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Energy Center, Woodchips Energy Plant / LÜPS

Energy Center, Woodchips Energy Plant / LÜPS
Courtesy of LÜPS
Courtesy of LÜPS

The proposal by LÜPS for the Energy Center, Woodchips Energy Plant at the the convent of arch abbey St. Ottilien aims to stand out from the existing, architecturally less appealing buildings. Above a massive concrete architrave block, a transparent facade arises, made from frame-less polycarbonate sheets, allowing a view onto the wooden branch-like structure inside the building. Lying in the north of the convent grounds, between agriculture and hen-houses, the energetic project finds its importance represented by the impression one gets of the newly constructed building. More images and architects’ description after the break.

Following the renewable Energy discussions, the convent of arch abbey St. Ottilien decided to convert their Energy gaining system, in order to heat the entire facilities (40 buildings), including the high-school, into a lasting, self-sufficient central biomass complex. The majority of the raw combustion materials are won from the convent-owned forests. Through he new machinery with a total power of 1.945 kWh, the carbon dioxide emissions will be decreased by 85 percent, in comparison to the previous heating through oil.

Courtesy of LÜPS
Courtesy of LÜPS

A vital element of the energy central is the burning flame of the fire. It becomes visible due to a light installation with dynamic in- and decreasing light impulses, which atmospherically express the functional objective of the building in the convent. Furthermore, it allows the building to be illuminated and distinguished also from far away at night.

Courtesy of LÜPS
Courtesy of LÜPS

The actual building construction was completed to a large extent by the monks themselves. An elongated roof, constructed of exposed concrete allows display boards to be viewed in any weather condition. These boards inform visitors about the individual energy system used in the convent and provides them with a view of the heating room. In addition, they offer information on renewable Energy resources for the future.

Courtesy of LÜPS
Courtesy of LÜPS

The neighboring warehouse stands in hierarchical contrast to the heating complex in both shape and volume. This is already emphasized through the choice of the outermost material. Up to 400 m³ of wood chips are stored behind the horizontal wooden bar structure. These are transported underground via a conveyor belt to the heating furnaces inside the other building. Large rolling gates allow the emptying of trucks directly into the warehouse.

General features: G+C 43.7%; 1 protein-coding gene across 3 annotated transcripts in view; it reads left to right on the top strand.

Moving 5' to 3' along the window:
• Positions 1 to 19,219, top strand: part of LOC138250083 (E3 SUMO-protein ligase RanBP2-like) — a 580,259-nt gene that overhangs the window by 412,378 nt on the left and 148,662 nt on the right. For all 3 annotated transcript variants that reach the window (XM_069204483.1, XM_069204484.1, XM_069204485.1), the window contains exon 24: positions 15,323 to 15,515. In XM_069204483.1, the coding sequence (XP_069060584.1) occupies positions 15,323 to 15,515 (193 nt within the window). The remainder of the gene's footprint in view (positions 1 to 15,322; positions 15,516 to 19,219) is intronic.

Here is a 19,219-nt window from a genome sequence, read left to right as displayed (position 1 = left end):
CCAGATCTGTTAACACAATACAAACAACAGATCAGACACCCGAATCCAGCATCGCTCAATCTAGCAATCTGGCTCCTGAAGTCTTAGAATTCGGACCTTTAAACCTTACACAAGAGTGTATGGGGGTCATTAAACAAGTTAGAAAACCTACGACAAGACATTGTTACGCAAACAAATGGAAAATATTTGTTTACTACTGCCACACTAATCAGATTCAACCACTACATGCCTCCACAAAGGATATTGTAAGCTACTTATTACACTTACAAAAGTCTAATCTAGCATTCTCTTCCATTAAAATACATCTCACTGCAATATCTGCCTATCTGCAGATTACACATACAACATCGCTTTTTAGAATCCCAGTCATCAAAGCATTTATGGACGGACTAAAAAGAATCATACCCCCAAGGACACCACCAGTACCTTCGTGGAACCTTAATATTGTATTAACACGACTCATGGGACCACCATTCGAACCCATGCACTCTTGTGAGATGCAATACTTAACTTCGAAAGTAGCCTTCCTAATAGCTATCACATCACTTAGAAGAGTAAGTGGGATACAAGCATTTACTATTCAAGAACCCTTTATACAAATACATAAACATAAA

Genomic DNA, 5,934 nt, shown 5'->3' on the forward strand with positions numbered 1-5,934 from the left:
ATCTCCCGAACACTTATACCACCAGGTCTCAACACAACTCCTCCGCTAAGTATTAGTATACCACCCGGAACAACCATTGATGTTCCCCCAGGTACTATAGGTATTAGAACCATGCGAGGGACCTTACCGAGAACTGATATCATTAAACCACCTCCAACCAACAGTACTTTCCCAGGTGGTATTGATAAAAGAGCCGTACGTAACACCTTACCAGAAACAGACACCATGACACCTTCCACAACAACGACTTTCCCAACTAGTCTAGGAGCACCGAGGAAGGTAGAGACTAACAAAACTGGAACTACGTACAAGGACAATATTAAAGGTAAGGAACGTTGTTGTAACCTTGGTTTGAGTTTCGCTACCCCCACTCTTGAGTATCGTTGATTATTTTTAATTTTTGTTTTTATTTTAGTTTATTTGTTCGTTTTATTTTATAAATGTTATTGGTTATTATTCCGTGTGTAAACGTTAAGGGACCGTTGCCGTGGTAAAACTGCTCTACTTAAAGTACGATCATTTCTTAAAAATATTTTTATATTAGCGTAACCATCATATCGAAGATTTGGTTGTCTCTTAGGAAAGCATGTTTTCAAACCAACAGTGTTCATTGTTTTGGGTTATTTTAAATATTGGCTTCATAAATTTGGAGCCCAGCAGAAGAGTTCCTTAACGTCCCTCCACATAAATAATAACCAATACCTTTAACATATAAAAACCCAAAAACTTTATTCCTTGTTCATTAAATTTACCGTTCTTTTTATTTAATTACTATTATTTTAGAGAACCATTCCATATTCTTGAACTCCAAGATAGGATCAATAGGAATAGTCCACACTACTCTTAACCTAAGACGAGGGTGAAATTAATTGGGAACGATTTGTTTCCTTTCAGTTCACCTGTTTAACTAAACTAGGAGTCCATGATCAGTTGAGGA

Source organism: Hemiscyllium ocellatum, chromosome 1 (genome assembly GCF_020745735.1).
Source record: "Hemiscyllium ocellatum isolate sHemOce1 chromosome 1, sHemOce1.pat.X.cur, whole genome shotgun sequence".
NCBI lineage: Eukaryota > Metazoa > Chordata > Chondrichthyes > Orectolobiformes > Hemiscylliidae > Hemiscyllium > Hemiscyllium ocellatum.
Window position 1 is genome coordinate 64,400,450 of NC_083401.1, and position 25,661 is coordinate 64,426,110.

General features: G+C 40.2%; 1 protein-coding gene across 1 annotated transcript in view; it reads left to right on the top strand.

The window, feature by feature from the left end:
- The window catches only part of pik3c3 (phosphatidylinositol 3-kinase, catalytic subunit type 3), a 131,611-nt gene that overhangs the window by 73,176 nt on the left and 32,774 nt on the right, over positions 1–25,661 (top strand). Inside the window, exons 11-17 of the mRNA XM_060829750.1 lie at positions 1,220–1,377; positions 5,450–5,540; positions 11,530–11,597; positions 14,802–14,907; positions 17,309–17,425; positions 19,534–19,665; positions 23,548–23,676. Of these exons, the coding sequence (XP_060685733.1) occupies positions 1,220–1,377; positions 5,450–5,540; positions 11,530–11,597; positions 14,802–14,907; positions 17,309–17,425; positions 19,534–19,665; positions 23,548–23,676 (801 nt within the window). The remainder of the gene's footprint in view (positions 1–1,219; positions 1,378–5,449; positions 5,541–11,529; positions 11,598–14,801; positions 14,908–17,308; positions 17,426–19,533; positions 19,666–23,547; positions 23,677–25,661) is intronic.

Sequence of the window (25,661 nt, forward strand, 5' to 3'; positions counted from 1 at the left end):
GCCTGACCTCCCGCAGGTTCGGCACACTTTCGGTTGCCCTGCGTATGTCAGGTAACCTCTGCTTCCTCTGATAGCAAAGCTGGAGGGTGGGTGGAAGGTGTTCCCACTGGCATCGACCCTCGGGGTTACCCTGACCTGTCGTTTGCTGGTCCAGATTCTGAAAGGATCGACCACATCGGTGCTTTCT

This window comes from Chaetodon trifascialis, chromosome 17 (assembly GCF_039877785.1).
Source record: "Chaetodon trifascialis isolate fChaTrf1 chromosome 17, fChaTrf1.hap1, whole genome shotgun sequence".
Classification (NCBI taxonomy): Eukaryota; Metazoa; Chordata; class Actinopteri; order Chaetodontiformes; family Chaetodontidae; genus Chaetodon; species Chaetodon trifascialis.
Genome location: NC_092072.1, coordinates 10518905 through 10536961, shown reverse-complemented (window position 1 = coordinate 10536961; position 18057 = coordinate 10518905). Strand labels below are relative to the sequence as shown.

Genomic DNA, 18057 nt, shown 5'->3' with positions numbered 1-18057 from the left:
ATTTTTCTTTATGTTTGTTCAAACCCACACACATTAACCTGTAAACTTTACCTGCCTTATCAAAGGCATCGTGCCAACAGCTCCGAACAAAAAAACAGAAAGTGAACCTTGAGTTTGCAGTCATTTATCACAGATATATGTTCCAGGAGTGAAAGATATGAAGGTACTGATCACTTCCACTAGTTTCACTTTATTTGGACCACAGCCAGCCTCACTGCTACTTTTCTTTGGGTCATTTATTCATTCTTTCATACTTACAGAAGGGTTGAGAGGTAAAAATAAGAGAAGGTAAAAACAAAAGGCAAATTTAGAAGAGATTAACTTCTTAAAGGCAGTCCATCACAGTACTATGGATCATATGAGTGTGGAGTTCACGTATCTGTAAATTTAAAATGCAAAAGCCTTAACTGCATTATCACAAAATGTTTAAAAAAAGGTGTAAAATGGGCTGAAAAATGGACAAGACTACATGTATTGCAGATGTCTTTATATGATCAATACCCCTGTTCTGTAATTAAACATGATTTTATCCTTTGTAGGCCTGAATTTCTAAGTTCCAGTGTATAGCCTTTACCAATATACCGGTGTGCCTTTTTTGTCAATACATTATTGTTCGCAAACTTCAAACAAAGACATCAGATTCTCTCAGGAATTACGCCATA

Courtesy of LÜPS
Courtesy of LÜPS

Light Installation

Courtesy of LÜPS
Courtesy of LÜPS

The construction is not another anonymous industrial building, inconspicuous within the convent grounds, rather a both functional-energetic, architecturally and atmospherically pleasing corpus integrated within its surrounding. We want to make Energy visible. An understanding for this valuable resource is key to our concept. Modern combustion sites hide the central core of their purpose, the open fire, the flame itself. Our goal is to present this vitality of combustion to the viewer.

Therefore, we propose the installation of a dynamically changing light source, in form of a in- and decreasing vital light pulse, which enhances the architectural, atmospherical, and functional identity of the building at various points in time. On multiple intertwined, spherically organized constructions made of metal, energy efficient LEDs (1W) will be mounted as light point sources. Due to the different activation possibilities of the red-green-blue LEDs, the spherical form can be illuminated in different pulsating colors.

Courtesy of LÜPS
Courtesy of LÜPS

The specific shape of the construction can be described as a mathematical fractal, namely an L-system. L-systems are mathematical models, which graphically describe the growth of plants, such as the branching out of a tree. Out of the center ‘grows’ L-systems with 2 iterations. The logically constructed branching hierarchy is vital for the consequent electrification and branching out of the control devices. This also leads to a repetition of metal elements and angle measurements, which allow an easy and affordable production thereof. On purpose, the lights are kept visible and there is no attempt to hide the construction. Consequently, the light object clearly sits within the machinery and technical aspect of the building and becomes an important part of the whole.

Courtesy of LÜPS
Courtesy of LÜPS

Architects: LÜPS Location: Arch abbey St. Ottilien, Germany Light Design: Mauritz Lüps Collaborators: Peter Megele Construction Management: Günther Schmitt-Bosslet Structure: IB Heinrich Specific Planning: Wärmeversorgungstechnik; Ebert-Ingenieure GmbH & Co. KG General Contractor: Imtech Deutschland GmbH & Co. KG Energy Analysis: Forschungsstelle für Energiewirtschaft e.V. Contractor: Ditsch Bau GmbH & Co. KG Carpenter: Convent St.Ottilien Locksmith: Convent St.Ottilien Photo Credits: Thomas Huber, Hans Engels, Atelier Lüps Materials: polycarbonate panels, rolling shutters, LED light, conveyor belt Property Area: 5.275 m2 Usable Area: 670 m2 Begin of Planning: 08/2007 Completion: 09/2008 Awards: European Energy + Architecture Award 2011 Year: 2008

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About this author
Cite: Alison Furuto. "Energy Center, Woodchips Energy Plant / LÜPS" 24 Mar 2012. ArchDaily. Accessed . <https://www.archdaily.com/218586/energy-center-woodchips-energy-plant-lups/> ISSN 0719-8884
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